Redecentralize Digest — August 2020
Don’t shoot the messenger
The Google Play app store decided that several Fediverse apps (at least Subway Tooter, Fedilab, Husky, MastoPane) will be removed from the store because they ‘promote violence or incite hatred’; thereby blaming the app for the forums (typically Mastodon instances) people could connect to by knowingly entering such a forum’s address. Mastodon-developer Eugen/Gargron put it well:
“A Mastodon app does not host or promote any content. The user types the address to connect to. The responsibility of moderating resides with that server. So unless Google is going to drop Chrome, Firefox and Opera from its platform, this is completely out of line.”
You could just as well start blaming camera apps for the photos people make with them, or QR code scanners for the content of the codes they read, or even blame keyboards for the text typed on them.
On the other hand: with social media clients, it seems relatively easy to add a list of forums it could refuse connecting to, so for the clear-cut cases of objectionable places it understandably becomes tempting to impose the duty of blocking access to those. But going this route opens a can of worms: who determines what counts as problematic? What about all the cases that are not so clear-cut? What about chat apps that do not block known hateful groups? And, again, web browsers?
Note that this matter was also debated in the community of the F-Droid app store a year ago; although much of that debate was rather about the inverse: whether to reject apps that do block any servers. The F-Droid policy became to leave app developers free to choose whether to block specific forums; but require them not to promote a problematic forum — which I increasingly consider a wise solution.
Suggesting a specific provider is a decision for which an app could be held responsible. However, it seems untenable to hold provider-neutral client apps responsible for the service providers their users intentionally connect to. Or, likewise, to hold content-neutral tools responsible for the content their users might end up consuming or producing.
Quite likely Google will revert these decisions again in a second review after sufficient outcry, perhaps with an apology (as happened with a podcast app earlier this year). But either way, incidents like this remind of the deeper problem, which is not the unjustified and unexplained decisions, nor the opaque and mediocre appeal process, but people’s dependence on this single gatekeeper platform that makes their decisions too impactful. Some lessons to draw:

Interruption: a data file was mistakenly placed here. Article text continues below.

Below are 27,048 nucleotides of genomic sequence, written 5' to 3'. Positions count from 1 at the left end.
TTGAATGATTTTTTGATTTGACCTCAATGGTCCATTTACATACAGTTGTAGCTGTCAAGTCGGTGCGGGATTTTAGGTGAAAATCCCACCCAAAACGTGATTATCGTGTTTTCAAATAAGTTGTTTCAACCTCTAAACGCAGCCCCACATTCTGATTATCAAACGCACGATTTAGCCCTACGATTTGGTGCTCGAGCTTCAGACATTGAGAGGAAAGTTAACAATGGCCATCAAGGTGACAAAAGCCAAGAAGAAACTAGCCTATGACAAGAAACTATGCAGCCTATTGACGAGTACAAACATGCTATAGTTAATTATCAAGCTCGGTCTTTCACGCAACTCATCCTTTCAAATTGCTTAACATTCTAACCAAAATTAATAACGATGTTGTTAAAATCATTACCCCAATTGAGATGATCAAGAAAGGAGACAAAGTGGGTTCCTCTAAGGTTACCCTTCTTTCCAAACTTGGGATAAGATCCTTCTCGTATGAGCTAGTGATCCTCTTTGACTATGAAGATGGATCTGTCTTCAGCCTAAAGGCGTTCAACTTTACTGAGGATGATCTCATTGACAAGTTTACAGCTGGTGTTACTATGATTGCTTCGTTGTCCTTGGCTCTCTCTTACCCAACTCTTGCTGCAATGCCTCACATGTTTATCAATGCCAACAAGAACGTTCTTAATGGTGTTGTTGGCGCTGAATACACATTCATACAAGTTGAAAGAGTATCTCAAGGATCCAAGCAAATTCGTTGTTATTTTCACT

- …for Android users*: Do not rely on Google Play as the only means to find and install apps — get at least F-Droid, or download apps directly from their creator’s website if possible (and poke them if not).
- …for app developers: Do not rely on Google Play to publish your app — publish it on your website (ideally not a .app domain) and other channels; a nice incentive structure is to charge money for the app on Google Play, while offering it for free on F-Droid.
- …for legislators: Regulate platforms to prevent network lock-in — do not presume that some invisible hand will come and fix things.
DWeb meetup on community networks
In July, the DWeb meetup “Community Views Around the Globe” gave the floor to several people from around the world involved in community network projects.
Unlike the typical economic development goal of ‘connecting people to the Internet’, community networks aim for people to be connecting instead of being connected; for a community to be in control of the technology it adopts. Besides (or instead of) connecting to the outside world, focus is often on local connectivity, and on the specific ways this can create value for and with the people — for example, to provide localised information about the epidemic.
Have a look at the event’s recap for the recording and for summaries of the participants’ projects and stories.
Note that DWeb meetups are often planned on short notice, so to hear of them do not rely on the events listed below, but subscribe to e.g. the DWeb mailing list.
The Internet is for End Users
Most RFC documents from the IETF specify internet protocols and practices in technical detail. Valuable exceptions however are the more reflective RFCs, such as the just published RFC 8890 with the clear title “The Internet is for End Users”. In this RFC, the IETF’s Internet Architecture Board acknowledges the political impact of creating technical standards, and stresses the importance of prioritising end users’ interests over those of other stakeholders.
The document cites for its inspiration the “priority of constituencies” defined in the HTML design principles:
“In case of conflict, consider users over authors over implementors over specifiers over theoretical purity.”
To me that reads like poetry.